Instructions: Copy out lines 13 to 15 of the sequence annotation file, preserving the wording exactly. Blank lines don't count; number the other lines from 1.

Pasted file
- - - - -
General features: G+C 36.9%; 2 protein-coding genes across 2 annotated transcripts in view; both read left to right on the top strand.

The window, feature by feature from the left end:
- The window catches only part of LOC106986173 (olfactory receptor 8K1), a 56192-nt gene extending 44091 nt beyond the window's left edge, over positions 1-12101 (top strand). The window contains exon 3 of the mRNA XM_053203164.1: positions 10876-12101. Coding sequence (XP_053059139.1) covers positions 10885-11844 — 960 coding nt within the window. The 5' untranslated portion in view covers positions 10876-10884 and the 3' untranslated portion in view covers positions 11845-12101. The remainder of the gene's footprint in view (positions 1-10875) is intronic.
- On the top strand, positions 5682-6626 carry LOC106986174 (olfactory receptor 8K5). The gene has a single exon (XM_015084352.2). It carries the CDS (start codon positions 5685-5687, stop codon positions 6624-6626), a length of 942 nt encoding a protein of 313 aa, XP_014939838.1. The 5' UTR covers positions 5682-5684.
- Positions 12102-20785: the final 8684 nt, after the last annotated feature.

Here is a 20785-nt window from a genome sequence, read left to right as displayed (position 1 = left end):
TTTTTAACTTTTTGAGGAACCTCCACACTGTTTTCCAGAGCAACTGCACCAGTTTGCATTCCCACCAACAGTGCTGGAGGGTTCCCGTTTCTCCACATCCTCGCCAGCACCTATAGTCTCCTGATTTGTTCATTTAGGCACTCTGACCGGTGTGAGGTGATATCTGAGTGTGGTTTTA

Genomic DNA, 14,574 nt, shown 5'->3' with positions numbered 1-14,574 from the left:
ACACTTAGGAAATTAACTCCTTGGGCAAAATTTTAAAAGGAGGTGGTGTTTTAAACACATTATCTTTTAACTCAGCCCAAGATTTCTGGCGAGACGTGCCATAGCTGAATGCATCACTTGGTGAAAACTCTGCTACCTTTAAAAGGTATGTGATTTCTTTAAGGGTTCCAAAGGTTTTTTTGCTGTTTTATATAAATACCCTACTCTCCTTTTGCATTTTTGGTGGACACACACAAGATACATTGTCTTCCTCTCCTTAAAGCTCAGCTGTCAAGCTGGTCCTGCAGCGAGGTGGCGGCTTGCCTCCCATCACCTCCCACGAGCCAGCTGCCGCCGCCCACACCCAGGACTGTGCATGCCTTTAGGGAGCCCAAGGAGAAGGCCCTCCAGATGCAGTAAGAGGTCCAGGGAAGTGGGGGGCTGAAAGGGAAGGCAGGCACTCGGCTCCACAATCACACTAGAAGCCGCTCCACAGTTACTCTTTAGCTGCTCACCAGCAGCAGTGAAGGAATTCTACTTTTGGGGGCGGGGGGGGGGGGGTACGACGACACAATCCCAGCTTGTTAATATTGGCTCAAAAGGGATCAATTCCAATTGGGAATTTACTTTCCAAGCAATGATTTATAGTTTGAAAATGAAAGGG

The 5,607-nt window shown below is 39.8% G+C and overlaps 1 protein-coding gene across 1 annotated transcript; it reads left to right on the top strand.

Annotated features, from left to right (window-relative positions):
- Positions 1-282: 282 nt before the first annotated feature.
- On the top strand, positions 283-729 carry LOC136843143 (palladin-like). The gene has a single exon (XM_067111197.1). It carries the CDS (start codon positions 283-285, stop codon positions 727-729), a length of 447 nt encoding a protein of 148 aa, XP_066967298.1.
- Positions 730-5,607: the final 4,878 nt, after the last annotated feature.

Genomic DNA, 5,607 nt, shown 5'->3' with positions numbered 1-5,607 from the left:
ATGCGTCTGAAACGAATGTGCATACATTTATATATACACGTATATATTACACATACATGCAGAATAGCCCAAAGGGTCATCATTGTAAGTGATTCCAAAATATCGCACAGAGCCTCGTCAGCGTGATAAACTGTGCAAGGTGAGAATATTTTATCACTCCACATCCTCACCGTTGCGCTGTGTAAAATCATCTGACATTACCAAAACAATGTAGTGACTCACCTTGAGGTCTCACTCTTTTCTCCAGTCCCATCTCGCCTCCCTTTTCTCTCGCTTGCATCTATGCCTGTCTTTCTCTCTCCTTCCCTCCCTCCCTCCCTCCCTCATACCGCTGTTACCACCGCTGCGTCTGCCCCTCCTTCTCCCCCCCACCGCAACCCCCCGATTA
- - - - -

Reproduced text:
- On the top strand, positions 283-729 carry LOC136843143 (palladin-like). The gene has a single exon (XM_067111197.1). It carries the CDS (start codon positions 283-285, stop codon positions 727-729), a length of 447 nt encoding a protein of 148 aa, XP_066967298.1.
- Positions 730-5,607: the final 4,878 nt, after the last annotated feature.

Genomic DNA, 5,607 nt, shown 5'->3' with positions numbered 1-5,607 from the left: